Turkey - size dependent on number of people but allow 1/2 kilo of raw weigth per person
Butter or Olive Oil
Soy Sauce or Chilli Sauce
5 cups of homemade bread crumbs
1 cup of chopped Californian walnuts (you can use pistachios or pine nuts too)
2 cups dried cranberries (choose ones that have no oil and least sugar)
4 cups boiling water
1 tbsp sunflower oil
2 cups finely chopped onions
8 cloves of garlic (can use more if preferred)
2 cups chopped celery (including tops)
Salt, paprika and black pepper to taste
Remove fowl from refrigerator half an hour before cooking and wipe all parts
Rub with butter or oil, and finally season with salt, or soy or chili sauce
Add the stuffing and close cavity with toothpicks
Wrap the fowl in double foil, leaving an opening at the top to unfold during baking.
Pre-heat oven to 230 C (450 F)
Reduce heat to 175 C (350 F) then put in turkey
Every 20 minutes, open foil and baste the bird with own juices and re-close.
Reduce heat to 160 C (325 F) in the last hour of cooking, rolling foil down to brown the breast and keep basting.
* Cooking times will vary dependent on the size of your bird but a good butcher can help make a recommendation.
Finely chop good quality bread, including crusts, to make up homemade bread crumbs
Soak dried cranberries in boiling water to plump and then drain, retaining water
In a small amount of sunflower oil sauté onions, garlic, celery, salt, paprika, black pepper and chopped parsley
Add everything to the bread crumbs. Squeeze a handful, and if it does not stick together, moisten with cranberry water or Bourbon whiskey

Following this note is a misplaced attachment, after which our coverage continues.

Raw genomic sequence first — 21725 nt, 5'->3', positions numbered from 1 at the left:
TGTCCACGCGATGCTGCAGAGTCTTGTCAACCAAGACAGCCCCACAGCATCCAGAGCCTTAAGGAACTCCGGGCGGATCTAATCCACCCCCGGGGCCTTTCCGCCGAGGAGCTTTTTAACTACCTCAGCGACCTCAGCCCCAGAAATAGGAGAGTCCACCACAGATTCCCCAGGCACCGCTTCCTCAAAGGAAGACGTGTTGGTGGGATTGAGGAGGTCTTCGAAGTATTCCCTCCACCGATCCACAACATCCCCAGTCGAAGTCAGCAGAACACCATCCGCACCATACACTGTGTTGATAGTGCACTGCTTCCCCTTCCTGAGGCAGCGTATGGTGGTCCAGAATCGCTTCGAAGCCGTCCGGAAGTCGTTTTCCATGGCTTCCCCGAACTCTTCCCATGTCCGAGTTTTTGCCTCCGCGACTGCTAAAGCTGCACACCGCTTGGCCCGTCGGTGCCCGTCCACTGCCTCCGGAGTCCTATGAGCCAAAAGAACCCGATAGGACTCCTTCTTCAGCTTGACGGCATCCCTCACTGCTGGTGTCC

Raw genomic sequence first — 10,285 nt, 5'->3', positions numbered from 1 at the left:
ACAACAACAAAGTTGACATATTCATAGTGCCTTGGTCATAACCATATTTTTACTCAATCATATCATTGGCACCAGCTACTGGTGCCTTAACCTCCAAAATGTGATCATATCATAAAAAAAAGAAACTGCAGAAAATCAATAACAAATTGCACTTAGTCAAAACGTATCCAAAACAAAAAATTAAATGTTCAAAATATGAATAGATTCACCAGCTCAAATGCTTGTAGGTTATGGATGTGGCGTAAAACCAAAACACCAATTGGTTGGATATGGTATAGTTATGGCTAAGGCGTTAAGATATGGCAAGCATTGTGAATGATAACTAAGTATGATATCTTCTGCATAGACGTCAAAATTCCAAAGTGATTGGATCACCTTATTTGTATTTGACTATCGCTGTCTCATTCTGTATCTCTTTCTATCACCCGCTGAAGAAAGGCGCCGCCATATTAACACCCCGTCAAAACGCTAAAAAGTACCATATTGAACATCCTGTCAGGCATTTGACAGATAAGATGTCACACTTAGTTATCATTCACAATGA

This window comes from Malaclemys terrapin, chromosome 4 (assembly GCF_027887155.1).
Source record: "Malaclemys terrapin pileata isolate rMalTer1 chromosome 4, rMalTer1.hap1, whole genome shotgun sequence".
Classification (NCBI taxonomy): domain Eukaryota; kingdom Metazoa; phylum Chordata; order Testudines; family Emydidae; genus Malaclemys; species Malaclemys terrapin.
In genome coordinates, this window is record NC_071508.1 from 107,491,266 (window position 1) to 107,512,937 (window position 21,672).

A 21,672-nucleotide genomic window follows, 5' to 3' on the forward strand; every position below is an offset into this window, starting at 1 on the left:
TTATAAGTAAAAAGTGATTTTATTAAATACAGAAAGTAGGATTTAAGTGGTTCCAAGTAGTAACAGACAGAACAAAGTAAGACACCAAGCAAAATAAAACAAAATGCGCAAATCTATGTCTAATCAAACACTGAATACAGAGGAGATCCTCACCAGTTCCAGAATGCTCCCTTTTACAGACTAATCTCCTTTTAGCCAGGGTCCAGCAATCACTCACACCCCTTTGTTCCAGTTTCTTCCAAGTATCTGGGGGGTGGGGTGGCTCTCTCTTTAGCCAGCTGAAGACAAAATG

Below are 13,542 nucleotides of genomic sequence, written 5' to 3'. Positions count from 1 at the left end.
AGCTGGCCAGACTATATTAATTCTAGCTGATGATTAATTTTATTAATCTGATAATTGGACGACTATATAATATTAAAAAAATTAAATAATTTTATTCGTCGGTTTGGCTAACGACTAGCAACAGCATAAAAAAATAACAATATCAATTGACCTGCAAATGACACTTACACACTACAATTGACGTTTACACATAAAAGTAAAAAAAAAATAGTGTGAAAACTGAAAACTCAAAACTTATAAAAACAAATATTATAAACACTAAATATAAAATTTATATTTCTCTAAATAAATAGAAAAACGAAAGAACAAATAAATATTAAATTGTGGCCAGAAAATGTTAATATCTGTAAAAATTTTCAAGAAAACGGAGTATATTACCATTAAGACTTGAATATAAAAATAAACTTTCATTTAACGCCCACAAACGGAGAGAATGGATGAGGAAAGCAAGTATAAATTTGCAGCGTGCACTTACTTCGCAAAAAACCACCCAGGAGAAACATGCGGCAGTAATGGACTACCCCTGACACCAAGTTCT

Stuff in cavity, cover with foil attached to bird with toothpicks
Serve as a side dish
The Story Behind The Recipe:
Today’s Turkey recipe has been contributed by Margaret McNiven, friend of FoodFaith and also an Australian married to an American. After living in the states for many years, Margaret and her husband returned to Australia and continue to host Thanksgiving for their friends every year. She starts planning at least a week before and bakes all the classics from scratch, just as her husband’s mother did. Of these two central recipes she says…
’Turkey is a dry meat and needs frequent basting. The temptation to wrap in foil and leave it covered will result in a steamed turkey, not a tasty baked dish, so this is a practical compromise.
Stuffing is an integral part of the Thanksgiving meal, more delicious than the old bread thrown into an Australian chook. Cook it in the cavity to absorb the bird’s juices so it becomes a savoury bread pudding.
This Cranberry stuffing features North American ingredients, such as Californian walnuts, cranberries and sunflower oil, and maybe a drop of bourbon whiskey.’
A Thanksgiving Poem
May your stuffing be tasty
May your turkey be plump
May your potatoes and gravy have never a lump
May your yams be delicious
And your pies take the prize
And may your Thanksgiving dinner stay off your thighs!
Turkey Buying Tips from FoodFaith:
Now a final note here as a whole Turkey is not always the easiest thing to purchase in Australia and sadly large-scale Turkey production isn’t exactly ethical or environmentally friendly. To mitigate some of this, here’s our top 3 tips to buying the best turkey you can…
Look for free-range, hormone free, antibiotic free and if you can, certified organic. If you can’t find organic, looking for certifications like Humane Choice or PROOF and in some case the RSPCA tick, will be best
Purchase your bird from a butcher or small farmer. This way you should be able to find out exactly where your bird is from and how it’s been raised
Don’t waste the leftovers!! Bones can be used to make stock and turkey sandwiches, soup or even pasta bake are all delicious options. Come back next Thursday for a great Turkey Chao Congee Recipe.
Happy Cooking, Sharing, Eating and of course Thanksgiving!